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Newt Gingrich: Kamala Harris is an anti-Catholic bigot

Presumptive Democratic presidential nominee Joe Biden’s choice as his vice presidential running mate — Sen. Kamala Harris, D-Calif.— is the most openly anti-Catholic bigot to be on a national ticket in modern times.

Harris’ record is perfectly clear. She is openly anti-Catholic in confirming federal judges, wanting to prosecute the Little Sisters of the Poor, closing Catholic Hospitals that don’t join her union allies, and favoring taxpayer-paid abortions up until birth (in fact, she has twice voted against bills that would ensure that babies who lived through abortion procedures get medical care).

In many ways, Harris’ bigotry against Catholics is a perfect example of the modern radical left’s ideology of “intolerant tolerance” that I outline in my latest bestselling book, “Trump and the American Future.”


The most explicit example of Harris’ anti-Catholic bigotry was her treatment of now-U.S. District Judge Brian Buescher during his Senate confirmation hearing.

Specifically, Harris questioned Buescher’s membership in the Knights of Columbus — a faith-based charitable organization that feeds the poor, assists in disaster relief around the globe, provides scholarships for struggling students, helps refugees fleeing violence and persecution, and carries out a host of other philanthropic efforts.

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Because the organization is Catholic, its leadership has opposed abortion and gay marriage on religious grounds. Harris needled Buescher on these two issues and insinuated that his membership in the organization (and ultimately his Catholic faith) should bar him from the bench.

Harris was eerily mirroring the bigoted questioning by Sen. Diane Feinstein, D-Calif., of now-7th U.S. Circuit Court of Appeals Judge Amy Coney Barrett during her confirmation hearing in 2017.

As Alexandra DeSanctis wrote for the National Review: “Buescher eventually was confirmed … but the fact remains that Harris was guilty of reprehensible anti-Catholic bigotry, and there’s no reason to believe her views have changed.”

At the time, The Wall Street Journal raised a key question: “Ms. Harris’s embrace of religious intolerance is especially significant because in two years she could be the next U.S. President. What does it say about today’s Democrats that no one in the party of Al Smith and JFK sees fit to rebuke her?”

Harris is also part of a larger trend of anti-Catholic bigotry raging across the country.

Harris’ unconstitutional religious test for judicial service is just one example. Her anti-Catholic bigotry extended to vigorous support for prosecuting the Little Sisters of the Poor, a group of nuns that provides food and shelter to poor senior citizens across the world. Biden and Harris have said they would seek to bring the nuns back to court to force them to cover the cost of insuring contraceptives and abortion drugs to people working in their health care facilities.

The U.S. Supreme Court has already affirmed the Little Sisters’ First Amendment rights, yet the Biden-Harris team wants to relitigate the case.

Furthermore, as attorney general of California, Harris used her office’s power to close a number of Catholic hospitals on behalf of her political ally, the Service Employee International Union.

Six Catholic Daughters of Charity-run hospitals in California were driven to insolvency by onerous union contracts and sparse Medicaid payments. A larger health care system had bid to buy the hospitals and assume its liabilities. However, the SEIU opposed the deal because it wanted an agreement to be able to organize workers in every one of the buyer’s 15 other hospitals as part of the sale of the six Catholic hospitals.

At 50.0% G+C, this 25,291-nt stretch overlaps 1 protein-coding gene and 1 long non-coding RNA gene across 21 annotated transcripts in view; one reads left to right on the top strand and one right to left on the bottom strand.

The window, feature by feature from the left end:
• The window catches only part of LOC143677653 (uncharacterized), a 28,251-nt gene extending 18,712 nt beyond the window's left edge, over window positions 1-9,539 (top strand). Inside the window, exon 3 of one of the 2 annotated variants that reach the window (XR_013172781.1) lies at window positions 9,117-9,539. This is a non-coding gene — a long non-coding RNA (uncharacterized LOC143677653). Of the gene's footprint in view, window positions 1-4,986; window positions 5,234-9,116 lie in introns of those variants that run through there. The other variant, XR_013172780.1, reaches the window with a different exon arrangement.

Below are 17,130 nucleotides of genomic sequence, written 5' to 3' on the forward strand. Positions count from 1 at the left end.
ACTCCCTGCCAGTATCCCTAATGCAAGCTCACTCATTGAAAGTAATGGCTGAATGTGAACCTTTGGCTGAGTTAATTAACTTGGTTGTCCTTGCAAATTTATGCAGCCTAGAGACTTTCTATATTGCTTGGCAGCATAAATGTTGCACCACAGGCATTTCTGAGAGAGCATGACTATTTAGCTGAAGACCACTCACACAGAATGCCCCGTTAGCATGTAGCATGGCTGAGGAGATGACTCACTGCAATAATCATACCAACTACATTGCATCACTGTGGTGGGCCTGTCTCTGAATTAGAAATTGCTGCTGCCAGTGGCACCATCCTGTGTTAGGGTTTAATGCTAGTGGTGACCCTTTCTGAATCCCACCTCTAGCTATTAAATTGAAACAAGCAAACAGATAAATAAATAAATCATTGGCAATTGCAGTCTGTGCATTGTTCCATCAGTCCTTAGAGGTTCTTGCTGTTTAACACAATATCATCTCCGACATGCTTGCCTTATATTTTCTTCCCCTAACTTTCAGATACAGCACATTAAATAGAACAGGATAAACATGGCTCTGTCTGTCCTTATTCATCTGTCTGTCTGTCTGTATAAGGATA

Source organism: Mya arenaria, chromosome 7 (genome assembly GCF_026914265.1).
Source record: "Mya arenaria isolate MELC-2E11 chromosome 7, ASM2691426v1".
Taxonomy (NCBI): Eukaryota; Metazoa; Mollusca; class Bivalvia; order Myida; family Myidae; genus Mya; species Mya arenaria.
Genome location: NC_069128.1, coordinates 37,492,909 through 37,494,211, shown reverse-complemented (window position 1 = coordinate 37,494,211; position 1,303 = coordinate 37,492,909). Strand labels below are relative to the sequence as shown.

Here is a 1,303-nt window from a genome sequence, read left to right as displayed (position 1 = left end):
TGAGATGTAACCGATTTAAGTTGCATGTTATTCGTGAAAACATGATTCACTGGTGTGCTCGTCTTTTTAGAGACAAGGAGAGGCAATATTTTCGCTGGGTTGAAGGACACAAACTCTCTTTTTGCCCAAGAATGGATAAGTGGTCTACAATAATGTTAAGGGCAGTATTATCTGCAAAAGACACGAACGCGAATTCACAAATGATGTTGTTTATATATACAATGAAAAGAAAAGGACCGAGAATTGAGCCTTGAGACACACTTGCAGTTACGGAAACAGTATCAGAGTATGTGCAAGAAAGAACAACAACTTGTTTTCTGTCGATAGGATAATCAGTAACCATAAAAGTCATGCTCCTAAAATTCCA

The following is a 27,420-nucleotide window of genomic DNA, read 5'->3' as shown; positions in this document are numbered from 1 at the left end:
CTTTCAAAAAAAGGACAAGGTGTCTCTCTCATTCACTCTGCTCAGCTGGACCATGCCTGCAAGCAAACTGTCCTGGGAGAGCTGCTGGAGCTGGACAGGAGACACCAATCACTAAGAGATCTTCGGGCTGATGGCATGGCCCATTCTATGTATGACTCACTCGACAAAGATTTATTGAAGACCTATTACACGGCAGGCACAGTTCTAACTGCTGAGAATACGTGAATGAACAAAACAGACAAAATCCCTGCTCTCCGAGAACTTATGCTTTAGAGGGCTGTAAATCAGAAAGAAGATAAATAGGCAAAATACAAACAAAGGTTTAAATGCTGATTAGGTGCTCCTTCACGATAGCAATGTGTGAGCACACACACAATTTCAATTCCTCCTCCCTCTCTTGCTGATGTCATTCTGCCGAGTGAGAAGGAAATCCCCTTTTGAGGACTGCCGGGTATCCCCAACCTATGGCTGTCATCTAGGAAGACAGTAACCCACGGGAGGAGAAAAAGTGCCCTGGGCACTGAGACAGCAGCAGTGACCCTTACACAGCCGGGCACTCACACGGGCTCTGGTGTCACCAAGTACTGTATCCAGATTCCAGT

In California, the attorney general has the power to OK or nix acquisitions of nonprofit hospitals. Attorney General Harris was happy to put six hospitals out of business for her union allies.

Harris added a multitude of unprecedented staffing requirements and specific medical service requirements to the sale. Naturally, her malicious meddling killed the sale, leaving thousands of employees out of work and potentially millions of residents without nearby hospitals.

As The Wall Street Journal editorial board warned: “Hospital workers, patients and taxpayers paid a fearsome price for Ms. Harris’s intervention on behalf of the SEIU. As troubling was Ms. Harris’s use of her authority to help a political supporter and punish a business she didn’t like. She was in the vanguard of the new progressive state AGs who use prosecutorial power against opponents. Watch for this in the Harris Administration.”


Harris is also part of a larger trend of anti-Catholic bigotry raging across the country. This disturbing trend prompted Sen. John Kennedy, R-La., this week to urge Attorney General William Barr to ramp up prosecution efforts against vandalism and other attacks.

As the Catholic News Agency reported: “In recent weeks, several Catholic churches have faced attacks and acts [of] desecration. Last month, church in Ocala, Florida was set aflame while parishioners inside prepared for morning Mass. A California mission founded by St. Junipero Serra was also burned in a fire and is being investigated as an arson case, while several statues of Serra have also been pulled down. A statue of the Virgin Mary was beheaded at a parish in Chattanooga, Tennessee. In Boston, a statue of Mary was set on fire, and in Brooklyn, a statue was tagged with the word ‘IDOL’ in black spray paint.”


The consequences of Harris’ openly anti-Catholic bias will be felt as other anti-Catholics draw encouragement from her bigotry to increase the activism and intensity of their assaults on Catholic institutions and Catholic personalities. If left unchecked, it will doubtlessly spread to attacks on other religious people and organizations that don’t hold to radical Democratic ideology.